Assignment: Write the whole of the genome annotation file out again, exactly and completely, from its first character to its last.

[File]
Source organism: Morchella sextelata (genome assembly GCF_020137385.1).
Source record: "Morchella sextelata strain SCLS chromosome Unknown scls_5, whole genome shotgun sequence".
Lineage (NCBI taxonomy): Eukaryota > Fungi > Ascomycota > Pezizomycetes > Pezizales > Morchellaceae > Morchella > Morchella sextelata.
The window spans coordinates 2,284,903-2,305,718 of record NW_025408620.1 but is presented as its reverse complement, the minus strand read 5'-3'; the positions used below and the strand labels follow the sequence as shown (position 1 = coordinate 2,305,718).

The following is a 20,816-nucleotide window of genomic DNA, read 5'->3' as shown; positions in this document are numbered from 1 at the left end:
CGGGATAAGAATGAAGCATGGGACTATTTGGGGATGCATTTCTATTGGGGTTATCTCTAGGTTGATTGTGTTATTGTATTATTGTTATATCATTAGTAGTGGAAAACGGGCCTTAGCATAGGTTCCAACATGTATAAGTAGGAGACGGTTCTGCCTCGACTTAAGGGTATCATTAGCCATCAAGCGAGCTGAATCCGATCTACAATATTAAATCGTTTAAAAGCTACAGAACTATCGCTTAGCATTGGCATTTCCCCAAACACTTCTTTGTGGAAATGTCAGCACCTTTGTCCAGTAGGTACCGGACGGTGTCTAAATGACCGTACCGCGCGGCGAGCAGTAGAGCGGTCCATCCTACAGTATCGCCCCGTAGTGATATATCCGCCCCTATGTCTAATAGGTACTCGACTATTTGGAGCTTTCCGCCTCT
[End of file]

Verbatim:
Source organism: Morchella sextelata (genome assembly GCF_020137385.1).
Source record: "Morchella sextelata strain SCLS chromosome Unknown scls_5, whole genome shotgun sequence".
Lineage (NCBI taxonomy): Eukaryota > Fungi > Ascomycota > Pezizomycetes > Pezizales > Morchellaceae > Morchella > Morchella sextelata.
The window spans coordinates 2,284,903-2,305,718 of record NW_025408620.1 but is presented as its reverse complement, the minus strand read 5'-3'; the positions used below and the strand labels follow the sequence as shown (position 1 = coordinate 2,305,718).

The following is a 20,816-nucleotide window of genomic DNA, read 5'->3' as shown; positions in this document are numbered from 1 at the left end:
CGGGATAAGAATGAAGCATGGGACTATTTGGGGATGCATTTCTATTGGGGTTATCTCTAGGTTGATTGTGTTATTGTATTATTGTTATATCATTAGTAGTGGAAAACGGGCCTTAGCATAGGTTCCAACATGTATAAGTAGGAGACGGTTCTGCCTCGACTTAAGGGTATCATTAGCCATCAAGCGAGCTGAATCCGATCTACAATATTAAATCGTTTAAAAGCTACAGAACTATCGCTTAGCATTGGCATTTCCCCAAACACTTCTTTGTGGAAATGTCAGCACCTTTGTCCAGTAGGTACCGGACGGTGTCTAAATGACCGTACCGCGCGGCGAGCAGTAGAGCGGTCCATCCTACAGTATCGCCCCGTAGTGATATATCCGCCCCTATGTCTAATAGGTACTCGACTATTTGGAGCTTTCCGCCTCT